Progressive Familial Intrahepatic Cholestasis Treatment & Management
- Author: Melissa Kennedy, MD; Chief Editor: Carmen Cuffari, MD more...
The general treatment of cholestasis applies to progressive familial intrahepatic cholestasis; please see the article Cholestasis for treatment information. The disease typically does not respond to any form of medical therapy. Some have reported success in treating patients with progressive familial intrahepatic cholestasis with ursodeoxycholic acid (20-30 mg/kg/d), which may be tried as an initial treatment. Other therapies for the symptomatic relief of pruritus include antihistamines, rifampin, and bile acid-binding agents.
Surgical therapy that diverts bile salts from the enterohepatic recirculation relieves pruritus in most patients, decreases serum bile salt levels, improves growth, and may delay the progression of disease with PFIC1 and PFIC2.[10, 11] The most common procedure, partial cutaneous biliary diversion, diverts gallbladder bile to a cutaneous ostomy. Patients typically drain 30-120 mL of bile per day, which is discarded. In a recent study following children with PFIC, 3 years after diversion procedure, 45% of patients had complete relief of pruritus, 27% had mild pruritus, and 27% experienced no relief.[8, 9, 10, 11, 12] This procedure must be done prior to the development cirrhosis to be effective. Alternatively, ileal bypass, a procedure in which the proximal ileum is attached to the cecum bypassing the distal 15% of the ileum and therefore avoiding ileal reabsorption of bile acids can be performed in patients that are not candidates for diversion. This procedure provides immediate relief similar the results seen in diversion, but cholestasis eventually returns in most patients.
Liver transplantation is indicated in patients with decompensated cirrhosis or with a failed diversion with debilitating pruritus. The clinical courses and outcomes for PFIC1 recipients after living-donor liver transplantation are still not that good when compared with PFIC2 recipients. Hori et al reported 14 PFIC patients who underwent living-donor liver transplantation, comprising 11 PFIC1 and 3 PFIC2 patients. Three of 11 PFIC1 recipients died, while the 3 recipients with PFIC2 survived. Liver transplantation is the only effective treatment of PFIC3.
Refer all patients to centers with expertise in pediatric hepatology.
The treatment of fat malabsorption principally involves dietary substitution. In an older patient, a diet rich in carbohydrates and proteins can be substituted for a diet containing long-chain triglycerides. This may not be possible for infants, for whom substitution of a formula containing medium-chain triglycerides may improve fat absorption and nutrition. However, this substitution has not been proven, and therapeutic formulas containing medium-chain triglycerides may not be worth the expense. Bile salt therapy to replace missing bile salts is not practical. Ursodeoxycholic acid, which is used to treat some cholestatic conditions, does not form mixed micelles and has no effect on fat absorption.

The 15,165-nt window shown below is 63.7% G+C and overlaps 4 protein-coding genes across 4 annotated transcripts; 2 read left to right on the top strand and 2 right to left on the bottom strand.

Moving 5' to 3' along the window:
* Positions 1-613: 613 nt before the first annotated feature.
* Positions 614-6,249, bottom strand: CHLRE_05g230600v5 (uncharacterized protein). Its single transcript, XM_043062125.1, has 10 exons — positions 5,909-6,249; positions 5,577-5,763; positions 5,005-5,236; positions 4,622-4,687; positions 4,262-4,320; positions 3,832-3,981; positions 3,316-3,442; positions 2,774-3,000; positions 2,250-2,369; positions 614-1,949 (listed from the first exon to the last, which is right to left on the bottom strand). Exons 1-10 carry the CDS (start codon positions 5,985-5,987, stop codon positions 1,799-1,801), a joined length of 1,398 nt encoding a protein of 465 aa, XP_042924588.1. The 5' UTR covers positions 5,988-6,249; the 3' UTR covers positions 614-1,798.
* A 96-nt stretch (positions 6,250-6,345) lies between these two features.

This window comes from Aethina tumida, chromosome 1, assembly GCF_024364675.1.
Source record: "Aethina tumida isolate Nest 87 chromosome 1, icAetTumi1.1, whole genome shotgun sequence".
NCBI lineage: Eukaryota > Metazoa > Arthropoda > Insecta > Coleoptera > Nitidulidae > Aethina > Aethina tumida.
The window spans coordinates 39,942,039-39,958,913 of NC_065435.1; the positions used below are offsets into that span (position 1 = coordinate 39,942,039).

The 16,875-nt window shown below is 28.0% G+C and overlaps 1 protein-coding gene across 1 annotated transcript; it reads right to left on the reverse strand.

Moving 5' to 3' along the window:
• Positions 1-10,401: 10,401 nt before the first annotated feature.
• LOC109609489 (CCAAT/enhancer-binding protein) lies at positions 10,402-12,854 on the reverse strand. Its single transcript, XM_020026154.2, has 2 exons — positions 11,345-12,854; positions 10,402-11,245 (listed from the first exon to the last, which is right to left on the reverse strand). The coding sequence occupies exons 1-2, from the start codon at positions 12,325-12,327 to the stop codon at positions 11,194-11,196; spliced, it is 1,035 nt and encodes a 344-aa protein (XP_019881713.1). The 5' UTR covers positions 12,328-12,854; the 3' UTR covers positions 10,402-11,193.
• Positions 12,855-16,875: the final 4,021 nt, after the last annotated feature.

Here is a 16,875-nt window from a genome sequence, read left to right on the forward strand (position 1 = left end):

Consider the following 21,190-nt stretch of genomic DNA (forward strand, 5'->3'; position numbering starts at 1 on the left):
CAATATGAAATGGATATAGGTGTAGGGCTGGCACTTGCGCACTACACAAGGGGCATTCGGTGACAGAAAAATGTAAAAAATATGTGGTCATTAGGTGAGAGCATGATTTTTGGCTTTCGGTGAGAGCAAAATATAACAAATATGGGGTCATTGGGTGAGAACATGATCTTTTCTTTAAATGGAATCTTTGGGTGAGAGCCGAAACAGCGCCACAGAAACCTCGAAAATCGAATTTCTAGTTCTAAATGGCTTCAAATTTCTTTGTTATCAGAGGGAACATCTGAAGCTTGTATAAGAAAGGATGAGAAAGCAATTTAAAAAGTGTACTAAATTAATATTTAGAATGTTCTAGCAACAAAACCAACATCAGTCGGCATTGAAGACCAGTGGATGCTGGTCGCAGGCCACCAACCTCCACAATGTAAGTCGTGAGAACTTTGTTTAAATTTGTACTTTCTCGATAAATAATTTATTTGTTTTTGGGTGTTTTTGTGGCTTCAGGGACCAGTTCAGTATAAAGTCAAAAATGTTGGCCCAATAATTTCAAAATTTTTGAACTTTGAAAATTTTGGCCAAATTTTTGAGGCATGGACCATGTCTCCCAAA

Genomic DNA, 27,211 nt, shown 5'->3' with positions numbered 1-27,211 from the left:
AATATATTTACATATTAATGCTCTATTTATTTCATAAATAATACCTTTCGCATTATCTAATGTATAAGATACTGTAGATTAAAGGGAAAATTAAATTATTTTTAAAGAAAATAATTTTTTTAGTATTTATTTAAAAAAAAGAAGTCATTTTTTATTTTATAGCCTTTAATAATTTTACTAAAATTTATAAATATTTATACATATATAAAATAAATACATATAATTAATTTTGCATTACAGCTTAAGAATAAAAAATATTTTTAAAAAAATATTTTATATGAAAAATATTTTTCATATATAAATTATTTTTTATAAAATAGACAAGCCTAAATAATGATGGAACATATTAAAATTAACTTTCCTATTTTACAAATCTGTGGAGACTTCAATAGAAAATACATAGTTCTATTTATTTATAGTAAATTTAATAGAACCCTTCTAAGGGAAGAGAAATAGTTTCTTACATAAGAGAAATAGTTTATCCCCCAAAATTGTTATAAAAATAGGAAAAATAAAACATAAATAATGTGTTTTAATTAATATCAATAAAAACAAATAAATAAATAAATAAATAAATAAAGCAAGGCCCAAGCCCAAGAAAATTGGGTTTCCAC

Pay careful attention to preventing fat-soluble vitamin deficiencies, accomplished by administering fat-soluble vitamins and monitoring the response to therapy. Administer vitamin E as tocopherol polyethylene glycol succinate (TPGS) to achieve sufficient absorption in the face of reduced intestinal bile salt concentrations.
No activity restrictions are needed until late stages of liver disease when precautions should be taken to avoid splenic injury.
Alissa FT, Jaffe R, Shneider BL. Update on progressive familial intrahepatic cholestasis. J Pediatr Gastroenterol Nutr. 2008 Mar. 46(3):241-52. [Medline].
van der Woerd WL, van Mil SW, Stapelbroek JM, Klomp LW, van de Graaf SF, Houwen RH. Familial cholestasis: progressive familial intrahepatic cholestasis, benign recurrent intrahepatic cholestasis and intrahepatic cholestasis of pregnancy. Best Pract Res Clin Gastroenterol. 2010 Oct. 24(5):541-53. [Medline].
Varma S, Revencu N, Stephenne X, Scheers I, Smets F, Beleza-Meireles A, et al. Retargeting of bile salt export pump and favorable outcome in children with progressive familial intrahepatic cholestasis type 2. Hepatology. 2015 Jul. 62 (1):198-206. [Medline].
Wang L, Dong H, Soroka CJ, Wei N, Boyer JL, Hochstrasser M. Degradation of the bile salt export pump at endoplasmic reticulum in progressive familial intrahepatic cholestasis type II. Hepatology. 2008 Nov. 48(5):1558-69. [Medline].
Espinosa Fernandez MG, Navas Lopez VM, Blasco Alonso J, Sierra Salinas C, Barco Galvez A. [Progressive familial intrahepatic cholestasis type 3. An MDR3 defect]. An Pediatr (Barc). 2008 Aug. 69(2):182-4. [Medline].
Delaunay JL, Durand-Schneider AM, Dossier C, Falguières T, Gautherot J, Anne DS, et al. A functional classification of ABCB4 variations causing progressive familial intrahepatic cholestasis type 3. Hepatology. 2015 Oct 17. [Medline].
Chen ST, Chen HL, Su YN, et al. Prenatal diagnosis of progressive familial intrahepatic cholestasis type 2. J Gastroenterol Hepatol. 2008 Sep. 23(9):1390-3. [Medline].
Liu C, Aronow BJ, Jegga AG, Wang N, Miethke A, Mourya R, et al. Novel resequencing chip customized to diagnose mutations in patients with inherited syndromes of intrahepatic cholestasis. Gastroenterology. 2007 Jan. 132(1):119-26. [Medline].
Gunaydin M, Tander B, Demirel D, Caltepe G, Kalayci AG, Eren E, et al. Different techniques for biliary diversion in progressive familial intrahepatic cholestasis. J Pediatr Surg. 2015 Aug 22. [Medline].